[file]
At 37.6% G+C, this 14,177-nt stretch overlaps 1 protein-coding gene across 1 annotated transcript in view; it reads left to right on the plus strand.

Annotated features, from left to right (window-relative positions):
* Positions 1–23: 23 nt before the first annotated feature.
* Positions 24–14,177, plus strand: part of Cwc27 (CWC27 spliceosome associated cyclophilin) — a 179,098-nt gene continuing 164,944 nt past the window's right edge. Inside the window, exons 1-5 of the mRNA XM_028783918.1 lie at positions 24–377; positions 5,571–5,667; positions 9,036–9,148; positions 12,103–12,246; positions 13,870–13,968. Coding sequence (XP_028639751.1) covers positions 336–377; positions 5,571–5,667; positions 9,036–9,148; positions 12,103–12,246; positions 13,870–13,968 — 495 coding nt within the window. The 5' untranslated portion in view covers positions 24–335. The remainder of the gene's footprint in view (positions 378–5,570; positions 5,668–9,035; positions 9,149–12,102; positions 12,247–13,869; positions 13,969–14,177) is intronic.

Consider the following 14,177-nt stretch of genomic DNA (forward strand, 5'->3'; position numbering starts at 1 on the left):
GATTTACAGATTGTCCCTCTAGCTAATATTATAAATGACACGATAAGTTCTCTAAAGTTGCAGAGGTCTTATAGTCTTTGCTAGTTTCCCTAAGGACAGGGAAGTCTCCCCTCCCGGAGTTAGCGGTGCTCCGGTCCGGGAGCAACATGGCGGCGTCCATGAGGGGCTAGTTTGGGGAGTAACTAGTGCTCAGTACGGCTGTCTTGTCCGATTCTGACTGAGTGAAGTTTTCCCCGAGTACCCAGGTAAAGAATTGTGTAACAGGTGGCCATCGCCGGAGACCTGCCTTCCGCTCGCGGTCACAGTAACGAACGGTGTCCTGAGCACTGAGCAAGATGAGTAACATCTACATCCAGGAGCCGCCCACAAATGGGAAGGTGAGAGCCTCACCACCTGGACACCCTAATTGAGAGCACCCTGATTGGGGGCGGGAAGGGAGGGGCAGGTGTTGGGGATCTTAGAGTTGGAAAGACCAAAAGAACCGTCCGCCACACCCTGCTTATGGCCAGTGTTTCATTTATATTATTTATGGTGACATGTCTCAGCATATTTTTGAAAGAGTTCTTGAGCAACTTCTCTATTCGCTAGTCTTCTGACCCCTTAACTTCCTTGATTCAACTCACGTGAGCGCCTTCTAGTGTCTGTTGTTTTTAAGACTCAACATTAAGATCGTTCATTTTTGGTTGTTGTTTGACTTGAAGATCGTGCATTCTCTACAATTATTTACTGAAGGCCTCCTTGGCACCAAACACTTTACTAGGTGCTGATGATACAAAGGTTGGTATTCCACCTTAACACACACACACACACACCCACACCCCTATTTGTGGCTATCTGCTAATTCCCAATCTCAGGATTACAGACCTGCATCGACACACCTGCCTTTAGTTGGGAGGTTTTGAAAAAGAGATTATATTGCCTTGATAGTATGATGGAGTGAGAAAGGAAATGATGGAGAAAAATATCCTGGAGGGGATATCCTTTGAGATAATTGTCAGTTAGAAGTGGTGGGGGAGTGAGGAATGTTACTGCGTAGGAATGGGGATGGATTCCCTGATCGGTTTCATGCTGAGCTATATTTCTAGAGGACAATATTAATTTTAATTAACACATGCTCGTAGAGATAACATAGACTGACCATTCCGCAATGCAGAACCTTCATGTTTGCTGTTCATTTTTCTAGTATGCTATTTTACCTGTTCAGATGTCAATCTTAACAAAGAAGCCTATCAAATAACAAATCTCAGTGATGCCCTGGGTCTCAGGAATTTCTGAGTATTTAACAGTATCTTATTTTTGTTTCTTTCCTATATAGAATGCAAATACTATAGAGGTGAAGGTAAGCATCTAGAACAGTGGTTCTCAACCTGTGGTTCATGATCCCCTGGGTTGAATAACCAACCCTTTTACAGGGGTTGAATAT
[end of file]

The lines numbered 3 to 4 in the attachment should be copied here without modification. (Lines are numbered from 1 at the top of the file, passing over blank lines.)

* Positions 1–23: 23 nt before the first annotated feature.
* Positions 24–14,177, plus strand: part of Cwc27 (CWC27 spliceosome associated cyclophilin) — a 179,098-nt gene continuing 164,944 nt past the window's right edge. Inside the window, exons 1-5 of the mRNA XM_028783918.1 lie at positions 24–377; positions 5,571–5,667; positions 9,036–9,148; positions 12,103–12,246; positions 13,870–13,968. Coding sequence (XP_028639751.1) covers positions 336–377; positions 5,571–5,667; positions 9,036–9,148; positions 12,103–12,246; positions 13,870–13,968 — 495 coding nt within the window. The 5' untranslated portion in view covers positions 24–335. The remainder of the gene's footprint in view (positions 378–5,570; positions 5,668–9,035; positions 9,149–12,102; positions 12,247–13,869; positions 13,969–14,177) is intronic.